5th February 2018

Fee Survey Revisited

posted in Appraiser News |

I can’t believe it, I was going through notes on articles to write for 2017 and I totally missed the 2017 Appraisal Fee Survey from WorkingRE.com.

So I thought I would post information about it today.  You can find links to each state and get individual city information from there.  This is a very detailed report.  Thanks again Isaac and David!

 

2017 Fee Survey: Analyzing the Data

By Isaac Peck and David Brauner, Working RE Magaizne

For the last few years the appraisal industry has been abuzz with talk of rising appraisal fees and longer turn times. AMCs complain of a shortage of appraisers and “price gouging” in certain markets (Colorado and Oregon, for instance); appraisers report modest success at raising their fees after years of frustration (See Fees Rising).

With over 7,000 appraisers responding so far, the results of the 2017 Working RE/OREP Appraiser Fee Survey is a current source for fee and turn time data by market and nationwide. (To view the survey results for your market, click here.  The number in the right-hand side in parentheses is the total number of appraisers in that specific MSA who responded at the time of this writing.)  The survey remains open if you have not participated yet. The data is provided free to appraisers and all industry stakeholders.

The new fee data offers an interesting comparison with the results of the first Customary and Reasonable Fee Survey, which was conducted in 2010 in the wake of the Home Valuation Code of Conduct (HVCC) and the ascendance of AMCs. The first survey results measure non-AMC appraisal fees only—where appraisers and clients negotiated fees directly without a middleman. The new survey makes no distinction. So today, more than seven years later, the comparison of fees and turn times between then and now— before AMCs and after—offers Working RE readers a unique perspective.

Surveys Said
Both surveys include 365 Metropolitan Statistical Areas (MSA), as defined by the U. S. Census Bureau, with rural areas included by state. Each survey includes eight different appraisal products, including reviews and FHA appraisals. Both surveys address turn times. While the earlier survey includes only non-AMC appraisal reports, the current survey draws no distinction between AMC and non-AMC appraisals, as noted.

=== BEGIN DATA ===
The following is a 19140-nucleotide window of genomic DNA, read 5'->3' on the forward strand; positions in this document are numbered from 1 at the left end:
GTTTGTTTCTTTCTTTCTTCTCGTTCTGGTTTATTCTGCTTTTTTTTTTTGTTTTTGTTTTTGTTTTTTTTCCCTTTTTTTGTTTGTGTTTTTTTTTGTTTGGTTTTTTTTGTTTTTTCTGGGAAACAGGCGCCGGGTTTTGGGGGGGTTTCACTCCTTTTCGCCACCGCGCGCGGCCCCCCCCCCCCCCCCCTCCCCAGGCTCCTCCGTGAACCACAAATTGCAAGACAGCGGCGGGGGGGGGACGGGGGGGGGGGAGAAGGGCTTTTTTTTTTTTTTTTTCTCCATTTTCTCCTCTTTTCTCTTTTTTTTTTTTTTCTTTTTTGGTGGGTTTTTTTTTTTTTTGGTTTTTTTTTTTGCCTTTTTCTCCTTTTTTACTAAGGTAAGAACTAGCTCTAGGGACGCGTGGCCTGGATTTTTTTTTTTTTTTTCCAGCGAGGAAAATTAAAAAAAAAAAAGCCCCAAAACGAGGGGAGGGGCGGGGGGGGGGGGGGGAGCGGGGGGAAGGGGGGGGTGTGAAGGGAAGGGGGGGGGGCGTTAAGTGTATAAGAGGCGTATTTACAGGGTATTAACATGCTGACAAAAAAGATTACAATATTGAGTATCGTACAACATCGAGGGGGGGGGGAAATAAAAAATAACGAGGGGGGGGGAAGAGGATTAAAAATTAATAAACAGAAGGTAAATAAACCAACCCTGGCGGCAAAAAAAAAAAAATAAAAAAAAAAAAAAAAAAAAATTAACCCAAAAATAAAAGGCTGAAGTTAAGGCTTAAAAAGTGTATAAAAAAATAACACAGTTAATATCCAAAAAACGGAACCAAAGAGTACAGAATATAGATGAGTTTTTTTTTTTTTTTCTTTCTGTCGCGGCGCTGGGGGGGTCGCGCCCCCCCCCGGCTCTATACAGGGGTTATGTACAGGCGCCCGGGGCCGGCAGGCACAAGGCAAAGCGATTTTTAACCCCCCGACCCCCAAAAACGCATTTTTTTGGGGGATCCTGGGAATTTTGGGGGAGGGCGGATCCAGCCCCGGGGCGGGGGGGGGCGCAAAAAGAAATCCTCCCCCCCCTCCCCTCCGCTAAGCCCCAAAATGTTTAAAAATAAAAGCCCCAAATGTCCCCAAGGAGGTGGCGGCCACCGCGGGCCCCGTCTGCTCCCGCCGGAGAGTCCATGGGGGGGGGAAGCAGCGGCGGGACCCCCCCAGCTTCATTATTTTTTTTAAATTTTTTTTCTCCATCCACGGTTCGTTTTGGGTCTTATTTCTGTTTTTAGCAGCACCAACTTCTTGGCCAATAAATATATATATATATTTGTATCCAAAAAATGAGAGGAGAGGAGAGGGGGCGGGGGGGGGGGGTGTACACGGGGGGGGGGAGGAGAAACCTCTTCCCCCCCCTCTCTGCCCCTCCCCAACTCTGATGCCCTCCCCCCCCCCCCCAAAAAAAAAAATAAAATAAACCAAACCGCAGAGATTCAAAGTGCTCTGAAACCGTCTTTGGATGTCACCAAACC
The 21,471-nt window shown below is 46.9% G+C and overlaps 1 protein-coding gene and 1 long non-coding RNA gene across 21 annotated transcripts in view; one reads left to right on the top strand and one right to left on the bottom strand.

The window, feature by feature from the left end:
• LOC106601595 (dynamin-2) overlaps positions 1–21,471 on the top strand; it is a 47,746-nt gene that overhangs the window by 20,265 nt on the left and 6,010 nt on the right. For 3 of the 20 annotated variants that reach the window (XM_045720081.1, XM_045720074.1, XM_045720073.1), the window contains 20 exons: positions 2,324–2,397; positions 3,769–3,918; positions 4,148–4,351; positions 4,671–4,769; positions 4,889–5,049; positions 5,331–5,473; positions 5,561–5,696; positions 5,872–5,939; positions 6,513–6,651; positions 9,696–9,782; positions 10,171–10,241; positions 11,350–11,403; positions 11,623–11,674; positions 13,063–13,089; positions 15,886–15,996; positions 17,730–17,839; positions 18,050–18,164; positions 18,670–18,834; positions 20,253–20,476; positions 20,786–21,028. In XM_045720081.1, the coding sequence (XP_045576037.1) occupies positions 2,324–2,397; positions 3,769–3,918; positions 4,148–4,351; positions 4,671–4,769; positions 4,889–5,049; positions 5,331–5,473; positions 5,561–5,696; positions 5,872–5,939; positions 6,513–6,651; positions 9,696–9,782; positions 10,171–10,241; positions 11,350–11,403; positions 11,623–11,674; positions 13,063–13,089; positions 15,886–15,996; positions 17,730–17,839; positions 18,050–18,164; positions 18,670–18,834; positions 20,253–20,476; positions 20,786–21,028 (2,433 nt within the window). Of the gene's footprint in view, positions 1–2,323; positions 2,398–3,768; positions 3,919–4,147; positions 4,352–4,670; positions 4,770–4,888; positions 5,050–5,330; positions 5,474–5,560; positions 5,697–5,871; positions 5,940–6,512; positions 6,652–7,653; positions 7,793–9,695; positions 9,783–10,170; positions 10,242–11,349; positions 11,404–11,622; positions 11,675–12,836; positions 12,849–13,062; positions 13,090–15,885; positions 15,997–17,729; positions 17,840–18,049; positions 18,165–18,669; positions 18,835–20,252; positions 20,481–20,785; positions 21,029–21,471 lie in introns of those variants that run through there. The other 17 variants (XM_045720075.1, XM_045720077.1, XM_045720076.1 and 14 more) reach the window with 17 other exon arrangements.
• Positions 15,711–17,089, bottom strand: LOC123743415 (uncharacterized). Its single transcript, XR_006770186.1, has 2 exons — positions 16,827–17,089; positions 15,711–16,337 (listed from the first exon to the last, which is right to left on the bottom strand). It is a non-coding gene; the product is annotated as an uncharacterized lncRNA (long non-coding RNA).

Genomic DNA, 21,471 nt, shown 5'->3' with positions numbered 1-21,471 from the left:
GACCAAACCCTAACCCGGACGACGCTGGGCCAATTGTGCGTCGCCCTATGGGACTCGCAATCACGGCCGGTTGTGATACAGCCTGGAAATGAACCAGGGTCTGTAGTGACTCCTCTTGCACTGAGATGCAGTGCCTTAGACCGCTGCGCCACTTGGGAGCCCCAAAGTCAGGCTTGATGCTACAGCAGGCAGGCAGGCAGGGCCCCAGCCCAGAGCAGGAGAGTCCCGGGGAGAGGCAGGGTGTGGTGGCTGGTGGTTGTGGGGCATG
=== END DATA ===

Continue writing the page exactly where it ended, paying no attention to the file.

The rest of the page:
Increasing Fees and Turn Times
The new survey results show higher fees in many markets compared to 2010 but for most, only marginally. Turn times have grown in many markets as well. As you compare the fees in your area, note that the Cost of Living Adjustment (COLA), which is tied to inflation and on which social security benefits are paid, has increased 8.8 percent in the same time period. The Consumer Price Index has gone up 11.3 percent.

Comparing Then and Now
The tables posted here compare data from the two surveys in a few select markets. Complete data from all 350 MSAs nationwide are available here. As you will note, fees in certain areas have stagnated, a few have actually declined, but overall, a modest increase can be observed in many markets. Some markets have improved dramatically.

(Click here to see the Tables comparing Fees and Turn Times.)

(Click here to find information by State / City)

The fee/range reported for each MSA reflects the result with the greatest percentage of responses.

Modest Good News 
That appraisal fees appear to be rising modestly in many markets is good news for appraisers. But as you can see, appraisers in certain locations are faring much better than in others. It should also be noted there are probably 20 percent fewer active and licensed appraisers working today than there were then.

Both surveys include fees and turntime data on a number of appraisal products, including the 1004 REO, 1004 FHA, 2055, 1025, and more.

After seeing fees decline substantially with the imposition of AMCs, the fact that many appraisers have regained some or all of what was lost (and then some) offers hope of better times to come.

The data should be a strong nudge to those appraisers in competitive markets who have not yet raised their fees and/or enhanced their product. If you are not confident enough in your skills to raise your rates to market, there are many resources available to you, including quality online CE offered through OREPEducation.org.  Economical bundle pricing is available on a variety of coursework. OREP insureds save.

Thanks to the many thousands of appraisers who helped make the survey possible. If you are an appraiser and have not yet taken the survey, please weigh in today! And when it’s time for E&O, shop OREP for great appraiser insurance rates, broad coverage and fast, efficient service. Thanks for reading!

About the Authors
David Brauner is Publisher of Working RE magazine and Senior Broker at OREP, a leading provider of E&O Insurance for appraisers, inspectors and other real estate professionals in 50 states (OREP.org). He has provided E&O insurance to appraisers for over 20 years. He can be contacted at dbrauner@orep.org or (888) 347-5273. Calif. Insurance Lic. #0C89873. Visit OREP.org today for comprehensive coverage at competitive rates.

Isaac Peck is the Editor of Working RE magazine and the Director of Marketing at OREP, a leading provider of E&O insurance for home inspectors, appraisers, and other real estate professionals in all 50 states and D.C. He received his master’s degree in accounting at San Diego State University. He can be contacted at isaac@orep.org or (888) 347-5273.

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